But, clearly, there's a difference between resting and sleeping, when you're entirely disengaged from the outside world, not seeing or hearing.
That's why, Pelayo explains, there's also a school of thought that sleeping is a means of memory consolidation, and that could be where dreams come in. We learn new things every day, and the brain needs to organize that incoming information, connecting and correlating new and old thoughts—and, perhaps as importantly, getting rid of unnecessary information.
"We think they're meant to be forgotten," Pelayo says. The average person dreams about two hours or 25 percent of every night, and most are mundane. "It would be inefficient for us to remember all of those dreams."
As Conroy explained, you're more likely to remember them if you wake up during them. And Pelayo says that could be caused by something as simple as eating too much before bed to compensate for not drinking, which can cause heartburn and lead to sleep disturbances. In all likelihood, he says, I'm not having any more nightmares than usual, I'm just remembering them better.
And Pelayo adds that the entire idea of "Dry January" could, counterintuitively, be partly to blame. The combination of end-of-year holiday festivities and the knowledge that I was going to give up drinking for a month might have meant I was consuming more alcohol in the preceding weeks, suppressing REM more than usual during that period. He says that the more you suppress REM, the more need there is to have it, which leads to a flurry of brain activity and more of that REM rebound effect.
Conroy says that folks who break suddenly from a drinking routine experience a number of nocturnal disturbances in addition to vivid dreams—like trouble falling asleep and trouble staying asleep. While there's certainly a relationship between sleep disruption and alcohol use, the specifics vary from person to person depending on a number of factors (including how much you drink, how frequently you drink, and when you drink).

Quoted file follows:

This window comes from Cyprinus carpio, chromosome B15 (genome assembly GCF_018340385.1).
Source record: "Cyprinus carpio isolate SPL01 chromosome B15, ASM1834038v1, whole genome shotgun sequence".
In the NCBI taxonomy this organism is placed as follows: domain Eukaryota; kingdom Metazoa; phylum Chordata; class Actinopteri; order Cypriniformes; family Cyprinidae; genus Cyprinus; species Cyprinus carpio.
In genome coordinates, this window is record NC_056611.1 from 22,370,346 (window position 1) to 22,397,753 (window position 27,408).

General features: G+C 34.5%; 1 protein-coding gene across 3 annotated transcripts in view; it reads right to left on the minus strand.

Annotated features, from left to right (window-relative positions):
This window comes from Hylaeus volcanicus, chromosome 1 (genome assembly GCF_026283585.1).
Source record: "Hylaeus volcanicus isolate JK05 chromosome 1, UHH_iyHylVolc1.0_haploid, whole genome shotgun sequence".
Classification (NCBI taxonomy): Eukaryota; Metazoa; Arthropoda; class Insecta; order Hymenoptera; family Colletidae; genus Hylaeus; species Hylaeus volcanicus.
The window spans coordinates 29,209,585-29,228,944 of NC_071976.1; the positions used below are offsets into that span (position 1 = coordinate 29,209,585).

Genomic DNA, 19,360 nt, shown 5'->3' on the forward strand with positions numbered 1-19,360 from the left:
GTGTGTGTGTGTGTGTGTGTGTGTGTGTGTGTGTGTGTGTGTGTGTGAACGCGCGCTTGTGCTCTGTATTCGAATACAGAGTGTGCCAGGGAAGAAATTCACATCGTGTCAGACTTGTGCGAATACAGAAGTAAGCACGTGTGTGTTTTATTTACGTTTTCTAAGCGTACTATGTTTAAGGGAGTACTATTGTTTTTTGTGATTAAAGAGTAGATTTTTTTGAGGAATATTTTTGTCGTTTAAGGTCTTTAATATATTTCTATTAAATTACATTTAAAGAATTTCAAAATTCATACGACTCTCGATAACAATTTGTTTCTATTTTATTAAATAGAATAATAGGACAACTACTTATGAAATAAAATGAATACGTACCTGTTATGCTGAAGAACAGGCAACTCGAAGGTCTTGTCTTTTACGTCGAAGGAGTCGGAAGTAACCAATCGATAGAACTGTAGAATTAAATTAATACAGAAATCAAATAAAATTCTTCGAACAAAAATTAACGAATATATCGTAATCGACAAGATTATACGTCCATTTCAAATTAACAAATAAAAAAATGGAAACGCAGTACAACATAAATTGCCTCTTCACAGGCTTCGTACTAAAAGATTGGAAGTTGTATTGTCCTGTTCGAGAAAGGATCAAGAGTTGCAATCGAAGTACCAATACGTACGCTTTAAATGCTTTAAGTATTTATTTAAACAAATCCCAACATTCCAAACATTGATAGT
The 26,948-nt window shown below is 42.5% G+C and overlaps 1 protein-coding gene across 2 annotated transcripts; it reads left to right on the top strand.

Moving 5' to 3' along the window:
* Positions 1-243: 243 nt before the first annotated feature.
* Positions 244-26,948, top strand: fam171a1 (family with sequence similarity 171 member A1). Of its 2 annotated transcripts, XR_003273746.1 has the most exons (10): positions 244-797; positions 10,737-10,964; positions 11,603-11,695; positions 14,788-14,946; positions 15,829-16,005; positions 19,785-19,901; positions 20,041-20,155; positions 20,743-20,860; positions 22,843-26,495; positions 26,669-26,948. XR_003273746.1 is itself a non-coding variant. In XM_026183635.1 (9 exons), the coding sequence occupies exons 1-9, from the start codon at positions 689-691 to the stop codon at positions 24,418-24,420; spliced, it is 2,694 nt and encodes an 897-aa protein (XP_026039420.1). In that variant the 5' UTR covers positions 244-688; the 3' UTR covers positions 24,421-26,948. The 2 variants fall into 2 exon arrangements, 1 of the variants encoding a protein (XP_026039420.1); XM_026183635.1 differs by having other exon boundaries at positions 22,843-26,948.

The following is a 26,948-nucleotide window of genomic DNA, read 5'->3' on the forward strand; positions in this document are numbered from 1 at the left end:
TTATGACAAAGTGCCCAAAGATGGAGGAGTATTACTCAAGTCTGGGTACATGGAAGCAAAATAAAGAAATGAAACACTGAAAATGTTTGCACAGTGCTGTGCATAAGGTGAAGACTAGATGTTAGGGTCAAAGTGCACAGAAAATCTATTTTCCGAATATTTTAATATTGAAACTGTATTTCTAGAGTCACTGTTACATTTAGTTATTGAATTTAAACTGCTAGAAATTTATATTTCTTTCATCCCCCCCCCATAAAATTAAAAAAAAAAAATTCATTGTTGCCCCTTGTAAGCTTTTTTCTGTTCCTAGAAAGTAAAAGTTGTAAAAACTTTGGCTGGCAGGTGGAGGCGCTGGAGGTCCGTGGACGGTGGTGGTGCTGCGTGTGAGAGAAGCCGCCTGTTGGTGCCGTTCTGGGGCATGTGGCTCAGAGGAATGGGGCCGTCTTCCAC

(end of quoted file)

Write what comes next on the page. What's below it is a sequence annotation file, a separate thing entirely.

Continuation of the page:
Luckily, Smith says, sleep architecture is homeostatic, meaning that eventually these cycles eventually return to their normal patterns. But that process can take several weeks, and this period can be stressful for the newly sober or sober-ish person as alcohol offers a route to easier (albeit subpar) rest.
To readjust to booze-free evenings, he recommends developing good nighttime habits: dim the lights, limit your laptop and phone use, and don't eat or drink any stimulants. Conroy says "wind down time" is crucial and suggests not doing work or studying in the hours before bed. And she says it's helpful to have a set bedtime and wake-time, one that you stick to. (Yes, even on weekends.)
But there's really no shortcut, here. Taking these steps can speed up the readjustment process, "but it is still a process that will take time and perseverance," Smith says.
"The brain really does recover, definitely," Conroy adds. "There's plasticity. There's a lot that happens in the brain once you stop drinking that's good."